The 2001 Walleye
In each summer issue of Lake Erie Walleye Magazine, we provide a synopsis of the walleye fishery in Lake Erie based on the scientific reports produced by the fisheries management biologists from the states of Michigan, Ohio, Pennsylvania and New York. We’ll report on the estimated size of the walleye population in Lake Erie, walleye growth and migration, catch rates, and other biological factors related to the walleye fish stocks in Lake Erie.
The Lake Erie Committee of the Great Lakes Fishery Commission for the third year in a row has reduced the total allowable catch (TAC) of walleyes. The TAC for 2001 has been set at 3.4 million fish, down 50% percent from the 2000 TAC of 7.7 million fish. The 1999 TAC was higher still at 10 million fish.
Walleye Quotas for 2001
The committee took this action as a result of declining walleye fish stocks since the mid 1990s. It is believed that reducing the TAC by this significant amount over the next few years will help boost the walleye stocks.
Ohio and Ontario receive the majority of the walleye TAC. Of the 2001 TAC of 3.4 million walleyes, Ohio’s share is just over 1.7 million fish, about 51 percent of the TAC. Ontario’s share of the TAC is about 1.4 million fish, or about 43 percent. The remaining estimated 6 percent of the TAC is divided among Michigan, Pennsylvania and New York waters of Lake Erie.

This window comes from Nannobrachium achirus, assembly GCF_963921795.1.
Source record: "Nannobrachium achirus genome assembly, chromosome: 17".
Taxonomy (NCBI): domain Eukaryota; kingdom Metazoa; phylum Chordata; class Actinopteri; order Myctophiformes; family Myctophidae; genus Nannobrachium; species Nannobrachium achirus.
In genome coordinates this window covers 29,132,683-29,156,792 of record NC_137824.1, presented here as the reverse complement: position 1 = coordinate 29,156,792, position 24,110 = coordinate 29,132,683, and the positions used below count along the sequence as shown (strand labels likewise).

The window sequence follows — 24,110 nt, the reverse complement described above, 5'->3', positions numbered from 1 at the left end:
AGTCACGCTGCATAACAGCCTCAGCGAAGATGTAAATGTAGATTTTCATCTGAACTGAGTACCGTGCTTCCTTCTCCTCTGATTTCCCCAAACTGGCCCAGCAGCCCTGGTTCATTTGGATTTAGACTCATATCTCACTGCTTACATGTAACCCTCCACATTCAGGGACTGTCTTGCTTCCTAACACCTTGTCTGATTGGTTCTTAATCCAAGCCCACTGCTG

Michigan Waters of Lake Erie
In 2000 anglers harvested an estimated 252,281 walleyes from the Michigan waters of Lake Erie. Of these, a total of 205,215 walleyes were taken by private anglers (81%) and 47,066 fish were taken by charter boat anglers (19%). Walleye fishing peaked in the month of July with 131,763 fish caught (Chart 1). More than 55% of the total annual walleye harvest occurred in the month of July. Overall angler effort in 2000 increased slightly to reach the highest level since 1994.
Age 2,3, and 4 (1998, 1997, and 1996 year classes) walleyes dominated the walleye harvest, comprising 87% of the catch. Harvested and age 2, 3, and 4 walleyes averaged 14.3 inches, 16.9 inches and 18.5 inches in total length.
In 2000 a total of 6,241 walleyes were tagged by Ontario, Ohio, Pennsylvania, New York and Michigan biologists at eight Lake Erie sites. A total of 130 tags were recovered by fishermen for a single season reporting rate of 2.3%. This inter-agency tagging study will continue to provide valuable information regarding walleye movements throughout the lake. Figure 1 indicates the locations where Raisin River tagged walleyes were recovered in 2000. Remarkably, a few fish from the Raisin River tag site moved as far east as Buffalo, NY to the far eastern basin of Lake Erie.
Ohio Waters of Lake Erie
In the year 2000 an estimated .93 million (combined private and charter catch) walleyes were caught in Ohio waters of Lake Erie. This is down just slightly from 1999 (chart 2). The year 2000 private boat harvest of .68 million fish was a 2% decrease from 1999. Targeted effort of 2.2 million angler hours was 16% lower than in 1999. Walleye harvest was the second lowest estimated since the survey began in 1975.
In 2000 there were a total number of 907 licensed charter guides. This was a four percent drop from 1999 and well below the peak of 1,209 licensed charter guides in 1989. The 2000 charter boat walleye harvest of .25 million fish was a dramatic 26% lower than in 1999. The majority of the walleye sport harvest was from the 1996and the 1998 year class. Age 5 and older walleye constituted 30% of the lakewide catch.
Walleye size in Ohio waters averaged 19 inches and 2.4 pounds. The average size for walleyes increased from west to east (chart 3, figure 3). In District 1 (western basin) walleyes caught averaged ...........
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